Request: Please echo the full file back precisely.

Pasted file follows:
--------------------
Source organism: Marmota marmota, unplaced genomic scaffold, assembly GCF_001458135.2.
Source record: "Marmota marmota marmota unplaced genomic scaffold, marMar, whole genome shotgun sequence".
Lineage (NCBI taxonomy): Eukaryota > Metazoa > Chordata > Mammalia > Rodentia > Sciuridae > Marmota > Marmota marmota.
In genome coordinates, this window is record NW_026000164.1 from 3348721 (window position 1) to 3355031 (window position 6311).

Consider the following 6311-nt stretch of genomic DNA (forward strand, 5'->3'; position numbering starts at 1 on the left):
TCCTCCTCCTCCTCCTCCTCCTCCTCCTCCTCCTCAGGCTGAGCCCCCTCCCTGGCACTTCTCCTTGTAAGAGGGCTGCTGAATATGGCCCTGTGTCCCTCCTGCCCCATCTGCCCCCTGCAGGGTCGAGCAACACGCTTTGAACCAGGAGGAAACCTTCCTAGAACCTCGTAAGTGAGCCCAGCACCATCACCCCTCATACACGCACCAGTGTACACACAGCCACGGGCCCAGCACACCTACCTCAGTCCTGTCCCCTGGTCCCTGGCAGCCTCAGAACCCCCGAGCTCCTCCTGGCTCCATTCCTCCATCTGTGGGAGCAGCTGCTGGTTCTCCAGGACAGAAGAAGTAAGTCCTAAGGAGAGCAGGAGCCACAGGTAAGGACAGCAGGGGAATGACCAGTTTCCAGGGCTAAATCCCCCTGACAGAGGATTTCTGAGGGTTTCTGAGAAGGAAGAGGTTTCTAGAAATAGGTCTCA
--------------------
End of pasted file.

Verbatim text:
Source organism: Marmota marmota, unplaced genomic scaffold, assembly GCF_001458135.2.
Source record: "Marmota marmota marmota unplaced genomic scaffold, marMar, whole genome shotgun sequence".
Lineage (NCBI taxonomy): Eukaryota > Metazoa > Chordata > Mammalia > Rodentia > Sciuridae > Marmota > Marmota marmota.
In genome coordinates, this window is record NW_026000164.1 from 3348721 (window position 1) to 3355031 (window position 6311).

Consider the following 6311-nt stretch of genomic DNA (forward strand, 5'->3'; position numbering starts at 1 on the left):
TCCTCCTCCTCCTCCTCCTCCTCCTCCTCCTCCTCAGGCTGAGCCCCCTCCCTGGCACTTCTCCTTGTAAGAGGGCTGCTGAATATGGCCCTGTGTCCCTCCTGCCCCATCTGCCCCCTGCAGGGTCGAGCAACACGCTTTGAACCAGGAGGAAACCTTCCTAGAACCTCGTAAGTGAGCCCAGCACCATCACCCCTCATACACGCACCAGTGTACACACAGCCACGGGCCCAGCACACCTACCTCAGTCCTGTCCCCTGGTCCCTGGCAGCCTCAGAACCCCCGAGCTCCTCCTGGCTCCATTCCTCCATCTGTGGGAGCAGCTGCTGGTTCTCCAGGACAGAAGAAGTAAGTCCTAAGGAGAGCAGGAGCCACAGGTAAGGACAGCAGGGGAATGACCAGTTTCCAGGGCTAAATCCCCCTGACAGAGGATTTCTGAGGGTTTCTGAGAAGGAAGAGGTTTCTAGAAATAGGTCTCA